Bio-energy research deals with technologies and processes for the production of energy products from plant biomass and carbon-rich wastes. Commercial bio-energy products include liquid transportation fuels (biofuels, bio-ethanol, biodiesel, synthetic diesel), heating oils (bio-oil), carbon rich solids (charcoal, char, biochar), and energy-rich gasses (biogas, product gas, syngas). These products can be manufactured by a range of chemical (biodiesel), thermochemical (pyrolysis, gasification-synthesis) and biological (hydrolysis-fermentation) conversion processes. Products find applications in the production of electricity, industrial and domestic heating, and driving of vehicles for transportation. Biochar products may also be applied as soil amendments for carbon sequestration and enhanced fertility. Most of the conversion processes also result in the onsite production of substantial amounts of heat as a by-product, available for local applications.
In March 2007 Stellenbosch University was awarded the SANERI Senior Chair of Energy Research (CoER): Biofuels and other alternative clean fuels. The CoER: Biofuels is based in the Department of Microbiology, Stellenbosch University, together with a team of core members from the Department of Process Engineering at Stellenbosch and the Department of Chemical Engineering at University of Cape Town. The vision of the CoER is to focus on the technological interventions required to develop commercially-viable value chains for 2nd generation biofuels in South Africa, and elsewhere.
The CoER specifically focuses on developing inter alia:
- Second generation technologies for the one-step fermentation of cellulose and starch to ethanol;
- Developing technology to make lignocelluloses a viable feedstock for biofuels production by biochemical conversion;
- Thermo-chemical conversion of biomass into biofuels;
- Process modelling for integrating biofuels and high-value chemicals production in biorefineries; and
- Costs and life-cycle analyses to evaluate the environmental and socio-economic impacts of these technologies.
More information is available on the CoER: Biofuels website at:
The new technologies and potential feedstocks that are being proposed aim for bioenergy to contribute to a wider range of economic, social, and environmental objectives. However, these advancements all require tradeoffs between potential technical advantages, and socio-economic and environmental consequences. Despite technological advances, a number of project failures have been noted with the development, design and implementation of such renewable energy systems in Africa. The problems that remain to be addressed are:
- How to screen bioenergy options based on technical feasibility, economic and financial viability, and social and environmental acceptance? This should be a first phase to prioritise and choose from the potential range of bioenergy options, in terms of their robustness and resilience.
- How to best implement technically feasible solutions, in an integrated manner, within the country's prevailing political, socio-economic and social-ecological systems?
- How to monitor the implementation of bioenergy programmes to ensure the sustainable adoption and operation of the chosen options?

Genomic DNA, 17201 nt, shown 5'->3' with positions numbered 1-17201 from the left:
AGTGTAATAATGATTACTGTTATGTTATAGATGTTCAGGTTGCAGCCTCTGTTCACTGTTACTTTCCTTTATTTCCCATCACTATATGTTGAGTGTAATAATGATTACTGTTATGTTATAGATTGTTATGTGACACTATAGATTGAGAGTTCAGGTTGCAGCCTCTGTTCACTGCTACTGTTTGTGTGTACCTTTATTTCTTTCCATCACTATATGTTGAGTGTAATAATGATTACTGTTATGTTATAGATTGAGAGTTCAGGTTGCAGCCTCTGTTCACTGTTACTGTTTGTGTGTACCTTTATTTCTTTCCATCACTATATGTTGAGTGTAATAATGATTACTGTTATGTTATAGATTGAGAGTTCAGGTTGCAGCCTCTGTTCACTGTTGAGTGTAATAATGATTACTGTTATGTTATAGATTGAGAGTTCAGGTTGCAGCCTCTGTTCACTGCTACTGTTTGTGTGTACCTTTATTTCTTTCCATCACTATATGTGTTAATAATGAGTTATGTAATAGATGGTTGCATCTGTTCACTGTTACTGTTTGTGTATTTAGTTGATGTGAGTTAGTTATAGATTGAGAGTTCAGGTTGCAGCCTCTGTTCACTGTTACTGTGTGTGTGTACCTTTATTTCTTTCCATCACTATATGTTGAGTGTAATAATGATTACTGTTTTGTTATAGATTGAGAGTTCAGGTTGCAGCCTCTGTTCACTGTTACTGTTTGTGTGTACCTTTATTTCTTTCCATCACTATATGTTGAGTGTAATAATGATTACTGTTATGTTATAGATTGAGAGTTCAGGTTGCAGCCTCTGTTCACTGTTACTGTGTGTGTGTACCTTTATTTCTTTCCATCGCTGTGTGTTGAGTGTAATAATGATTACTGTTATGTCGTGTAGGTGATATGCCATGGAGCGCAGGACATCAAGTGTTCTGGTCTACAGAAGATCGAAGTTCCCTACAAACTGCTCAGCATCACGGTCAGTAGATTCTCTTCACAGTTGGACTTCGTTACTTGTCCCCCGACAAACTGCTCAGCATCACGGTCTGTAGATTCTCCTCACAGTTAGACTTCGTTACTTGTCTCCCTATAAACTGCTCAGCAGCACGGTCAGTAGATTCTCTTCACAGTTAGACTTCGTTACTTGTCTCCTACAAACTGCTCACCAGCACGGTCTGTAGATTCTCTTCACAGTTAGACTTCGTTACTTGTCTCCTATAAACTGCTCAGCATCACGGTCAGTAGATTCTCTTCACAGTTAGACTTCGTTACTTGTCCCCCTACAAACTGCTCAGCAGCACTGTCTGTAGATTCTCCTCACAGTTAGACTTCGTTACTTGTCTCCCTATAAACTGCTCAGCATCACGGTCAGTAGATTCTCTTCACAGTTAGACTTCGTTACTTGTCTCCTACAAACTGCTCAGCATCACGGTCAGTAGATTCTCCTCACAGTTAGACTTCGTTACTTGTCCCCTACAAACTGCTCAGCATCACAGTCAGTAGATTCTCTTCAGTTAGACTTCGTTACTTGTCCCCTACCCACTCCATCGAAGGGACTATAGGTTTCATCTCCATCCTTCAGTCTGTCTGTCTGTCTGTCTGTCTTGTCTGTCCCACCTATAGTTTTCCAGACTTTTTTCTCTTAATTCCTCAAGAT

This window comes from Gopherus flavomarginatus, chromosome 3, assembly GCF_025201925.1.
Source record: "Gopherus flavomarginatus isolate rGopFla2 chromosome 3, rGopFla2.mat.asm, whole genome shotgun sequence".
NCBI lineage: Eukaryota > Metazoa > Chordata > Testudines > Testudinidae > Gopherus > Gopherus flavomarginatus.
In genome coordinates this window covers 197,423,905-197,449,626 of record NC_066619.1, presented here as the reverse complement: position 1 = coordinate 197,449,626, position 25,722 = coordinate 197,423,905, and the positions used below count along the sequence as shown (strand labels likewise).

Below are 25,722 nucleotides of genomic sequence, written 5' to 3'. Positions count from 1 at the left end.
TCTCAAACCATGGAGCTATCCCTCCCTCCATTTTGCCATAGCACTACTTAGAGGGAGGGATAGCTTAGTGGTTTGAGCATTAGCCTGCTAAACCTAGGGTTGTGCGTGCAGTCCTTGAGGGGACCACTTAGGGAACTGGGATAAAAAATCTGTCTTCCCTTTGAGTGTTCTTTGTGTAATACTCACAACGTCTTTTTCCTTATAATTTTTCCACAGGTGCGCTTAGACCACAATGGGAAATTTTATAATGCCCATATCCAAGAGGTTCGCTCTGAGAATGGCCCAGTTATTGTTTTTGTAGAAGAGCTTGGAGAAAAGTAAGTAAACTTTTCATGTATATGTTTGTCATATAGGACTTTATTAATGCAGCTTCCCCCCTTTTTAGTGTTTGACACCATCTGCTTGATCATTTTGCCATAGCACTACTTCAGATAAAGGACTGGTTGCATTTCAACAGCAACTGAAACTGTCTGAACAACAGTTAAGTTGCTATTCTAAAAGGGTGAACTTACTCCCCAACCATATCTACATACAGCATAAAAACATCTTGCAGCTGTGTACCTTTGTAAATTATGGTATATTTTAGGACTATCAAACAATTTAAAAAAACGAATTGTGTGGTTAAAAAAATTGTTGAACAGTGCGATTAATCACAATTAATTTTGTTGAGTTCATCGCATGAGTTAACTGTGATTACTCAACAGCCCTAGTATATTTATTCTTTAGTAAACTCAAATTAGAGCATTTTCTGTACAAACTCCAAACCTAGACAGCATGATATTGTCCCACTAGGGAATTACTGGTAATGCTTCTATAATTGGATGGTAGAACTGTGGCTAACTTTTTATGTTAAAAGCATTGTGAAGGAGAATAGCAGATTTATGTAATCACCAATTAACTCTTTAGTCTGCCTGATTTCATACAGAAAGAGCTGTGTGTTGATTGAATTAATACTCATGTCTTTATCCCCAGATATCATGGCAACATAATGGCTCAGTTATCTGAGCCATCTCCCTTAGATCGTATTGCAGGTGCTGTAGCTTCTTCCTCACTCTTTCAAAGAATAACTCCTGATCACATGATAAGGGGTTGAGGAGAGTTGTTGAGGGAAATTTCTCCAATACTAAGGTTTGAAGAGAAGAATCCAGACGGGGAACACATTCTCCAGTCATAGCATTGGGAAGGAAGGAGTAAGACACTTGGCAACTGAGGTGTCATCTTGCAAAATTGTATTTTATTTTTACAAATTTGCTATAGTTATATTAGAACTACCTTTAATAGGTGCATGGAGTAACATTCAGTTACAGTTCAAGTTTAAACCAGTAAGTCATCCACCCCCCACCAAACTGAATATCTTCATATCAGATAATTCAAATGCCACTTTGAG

The main problem is, therefore, how to ensure that policies and decision-making on bioenergy options result in localised social-ecological advantages that outweigh disadvantages. The complex behaviours that both socio-economic and ecological systems exhibit exacerbate this problem, primarily because of the fundamental uncertainty associated with them; these behaviours must be recognised and approaches are required to assess and manage behavioural uncertainties in a sustainable way. Therefore, both public and private sector policy-makers, decision-makers, and technology developers, operating from the regional and national levels to the local level, require robust methods to guide structured assessments and the subsequent management of proposed bioenergy systems; before they can make sound recommendations relating to bioenergy supply interventions.
In other words, developed methods must be practical for all levels of policy- and decision-makers, and technology developers, yet they must ensure that the sustainability of the integrated bioenergy supply systems are assessed comprehensively; appropriate information must be provided on technical, financial, socio-economic and environmental considerations so that the users can take informed decisions that lead to sustainable bioenergy interventions.
The BIOenergy Systems Sustainability Assessment and Management (BIOSSAM) portal, which is the outcome of a three-year parliamentary grant to the CSIR, aims to provide the comprehensive and holistic assessment, monitoring and management of bioenergy interventions in order to plan for sustainable development. BIOSSAM is a participatory and transparent process to decision-making that involves multi-stakeholder engagement coupled with expert and public opinion. This helps to ensure stakeholder buy-in as well as general trust brokering that facilitates the process of technology transfer and increases the long-term success of bioenergy interventions. The BIOSSAM portal is an information hub and an analytical framework with a toolbox of decision-support systems for the assessment, monitoring and management of bioenergy for sustainable development.
Another effort, at an international level, that seeks to bring the needed clarity and resolution to the uncertainty about whether to look to bioenergy to play a prominent role in the future, and if so, what policies are needed to ensure a sustainable result, is that of the Global Sustainable Bioenergy (GSB) project. Stellenbosch University is the host to the African convention of the GSB project.
More information on the BIOSSAM activities can be found at:
More details can be found at:
For more information please contact:
Prof Alan Brent